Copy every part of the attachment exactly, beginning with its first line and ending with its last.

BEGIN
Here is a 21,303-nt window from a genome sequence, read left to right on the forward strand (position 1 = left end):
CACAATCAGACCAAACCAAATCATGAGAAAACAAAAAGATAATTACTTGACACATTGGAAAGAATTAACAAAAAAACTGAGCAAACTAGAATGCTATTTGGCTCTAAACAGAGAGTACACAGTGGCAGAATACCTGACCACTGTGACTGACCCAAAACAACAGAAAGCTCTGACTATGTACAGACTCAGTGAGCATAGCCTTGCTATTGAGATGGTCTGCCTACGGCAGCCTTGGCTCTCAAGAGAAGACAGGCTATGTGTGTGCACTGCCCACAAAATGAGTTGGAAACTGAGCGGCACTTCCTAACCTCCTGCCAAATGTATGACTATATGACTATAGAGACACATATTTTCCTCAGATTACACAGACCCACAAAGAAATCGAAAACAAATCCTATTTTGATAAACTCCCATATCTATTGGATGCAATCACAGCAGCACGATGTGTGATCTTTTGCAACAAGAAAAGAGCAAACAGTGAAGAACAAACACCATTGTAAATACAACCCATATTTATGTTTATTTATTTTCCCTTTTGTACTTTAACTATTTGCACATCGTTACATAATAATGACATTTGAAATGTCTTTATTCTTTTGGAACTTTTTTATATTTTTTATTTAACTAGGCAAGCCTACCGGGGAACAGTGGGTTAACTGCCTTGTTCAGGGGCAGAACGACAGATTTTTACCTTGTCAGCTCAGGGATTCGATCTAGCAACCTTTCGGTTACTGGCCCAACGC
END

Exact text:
Here is a 21,303-nt window from a genome sequence, read left to right on the forward strand (position 1 = left end):
CACAATCAGACCAAACCAAATCATGAGAAAACAAAAAGATAATTACTTGACACATTGGAAAGAATTAACAAAAAAACTGAGCAAACTAGAATGCTATTTGGCTCTAAACAGAGAGTACACAGTGGCAGAATACCTGACCACTGTGACTGACCCAAAACAACAGAAAGCTCTGACTATGTACAGACTCAGTGAGCATAGCCTTGCTATTGAGATGGTCTGCCTACGGCAGCCTTGGCTCTCAAGAGAAGACAGGCTATGTGTGTGCACTGCCCACAAAATGAGTTGGAAACTGAGCGGCACTTCCTAACCTCCTGCCAAATGTATGACTATATGACTATAGAGACACATATTTTCCTCAGATTACACAGACCCACAAAGAAATCGAAAACAAATCCTATTTTGATAAACTCCCATATCTATTGGATGCAATCACAGCAGCACGATGTGTGATCTTTTGCAACAAGAAAAGAGCAAACAGTGAAGAACAAACACCATTGTAAATACAACCCATATTTATGTTTATTTATTTTCCCTTTTGTACTTTAACTATTTGCACATCGTTACATAATAATGACATTTGAAATGTCTTTATTCTTTTGGAACTTTTTTATATTTTTTATTTAACTAGGCAAGCCTACCGGGGAACAGTGGGTTAACTGCCTTGTTCAGGGGCAGAACGACAGATTTTTACCTTGTCAGCTCAGGGATTCGATCTAGCAACCTTTCGGTTACTGGCCCAACGC